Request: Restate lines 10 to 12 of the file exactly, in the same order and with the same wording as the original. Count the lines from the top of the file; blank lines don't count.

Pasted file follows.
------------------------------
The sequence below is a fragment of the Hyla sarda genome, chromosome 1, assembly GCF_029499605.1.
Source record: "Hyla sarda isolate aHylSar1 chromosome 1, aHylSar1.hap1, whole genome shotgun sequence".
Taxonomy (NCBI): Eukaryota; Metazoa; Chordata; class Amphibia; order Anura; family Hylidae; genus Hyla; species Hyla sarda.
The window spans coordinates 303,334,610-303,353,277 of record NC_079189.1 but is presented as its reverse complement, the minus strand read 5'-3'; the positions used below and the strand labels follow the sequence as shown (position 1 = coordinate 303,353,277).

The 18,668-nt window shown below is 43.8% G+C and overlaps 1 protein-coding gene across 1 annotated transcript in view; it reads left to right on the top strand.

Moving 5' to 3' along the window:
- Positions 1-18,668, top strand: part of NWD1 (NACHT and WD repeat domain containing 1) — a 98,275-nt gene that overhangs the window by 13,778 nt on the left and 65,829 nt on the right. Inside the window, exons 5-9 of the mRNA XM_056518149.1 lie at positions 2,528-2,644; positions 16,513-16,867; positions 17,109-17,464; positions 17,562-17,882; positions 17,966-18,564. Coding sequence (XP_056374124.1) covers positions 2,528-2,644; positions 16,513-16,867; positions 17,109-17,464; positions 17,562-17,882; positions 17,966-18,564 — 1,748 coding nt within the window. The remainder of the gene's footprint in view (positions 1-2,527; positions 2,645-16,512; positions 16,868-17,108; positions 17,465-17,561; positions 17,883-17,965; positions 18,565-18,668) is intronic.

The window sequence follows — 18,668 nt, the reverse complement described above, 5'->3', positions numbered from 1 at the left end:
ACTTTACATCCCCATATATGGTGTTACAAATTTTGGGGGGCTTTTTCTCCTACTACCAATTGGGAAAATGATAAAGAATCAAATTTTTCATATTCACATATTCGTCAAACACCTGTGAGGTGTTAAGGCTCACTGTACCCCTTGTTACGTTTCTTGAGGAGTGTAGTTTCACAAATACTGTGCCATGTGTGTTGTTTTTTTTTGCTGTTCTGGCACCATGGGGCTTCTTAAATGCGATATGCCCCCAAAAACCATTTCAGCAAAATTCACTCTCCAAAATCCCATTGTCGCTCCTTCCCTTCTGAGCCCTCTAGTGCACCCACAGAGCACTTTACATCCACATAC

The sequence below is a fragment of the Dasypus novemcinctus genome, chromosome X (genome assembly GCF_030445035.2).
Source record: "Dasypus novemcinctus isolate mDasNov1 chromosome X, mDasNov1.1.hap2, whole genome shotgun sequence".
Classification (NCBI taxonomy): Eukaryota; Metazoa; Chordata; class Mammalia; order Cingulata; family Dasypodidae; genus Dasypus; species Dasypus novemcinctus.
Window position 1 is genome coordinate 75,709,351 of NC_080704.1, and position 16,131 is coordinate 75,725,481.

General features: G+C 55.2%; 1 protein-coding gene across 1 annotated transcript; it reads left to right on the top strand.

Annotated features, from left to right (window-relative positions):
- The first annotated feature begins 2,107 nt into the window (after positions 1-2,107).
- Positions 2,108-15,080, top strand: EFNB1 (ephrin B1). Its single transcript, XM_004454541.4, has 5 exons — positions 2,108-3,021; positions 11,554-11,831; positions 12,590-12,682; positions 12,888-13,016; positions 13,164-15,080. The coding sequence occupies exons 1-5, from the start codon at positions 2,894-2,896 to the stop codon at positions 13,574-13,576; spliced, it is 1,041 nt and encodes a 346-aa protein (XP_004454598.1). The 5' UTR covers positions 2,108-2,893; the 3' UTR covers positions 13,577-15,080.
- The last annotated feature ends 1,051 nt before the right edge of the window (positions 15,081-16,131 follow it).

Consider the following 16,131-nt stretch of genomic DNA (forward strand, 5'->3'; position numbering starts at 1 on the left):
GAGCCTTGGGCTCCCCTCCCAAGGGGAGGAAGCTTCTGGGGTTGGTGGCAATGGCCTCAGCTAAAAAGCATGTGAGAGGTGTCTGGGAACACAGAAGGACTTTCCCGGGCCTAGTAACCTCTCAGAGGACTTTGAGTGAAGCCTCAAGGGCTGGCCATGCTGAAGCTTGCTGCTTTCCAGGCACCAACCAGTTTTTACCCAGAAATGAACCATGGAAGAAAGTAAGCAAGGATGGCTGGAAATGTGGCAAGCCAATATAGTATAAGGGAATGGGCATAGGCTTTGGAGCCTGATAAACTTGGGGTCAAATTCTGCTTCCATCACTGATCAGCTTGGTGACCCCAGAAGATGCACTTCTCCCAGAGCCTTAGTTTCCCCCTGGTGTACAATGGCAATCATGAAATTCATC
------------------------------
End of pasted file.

The sequence below is a fragment of the Dasypus novemcinctus genome, chromosome X (genome assembly GCF_030445035.2).
Source record: "Dasypus novemcinctus isolate mDasNov1 chromosome X, mDasNov1.1.hap2, whole genome shotgun sequence".
Classification (NCBI taxonomy): Eukaryota; Metazoa; Chordata; class Mammalia; order Cingulata; family Dasypodidae; genus Dasypus; species Dasypus novemcinctus.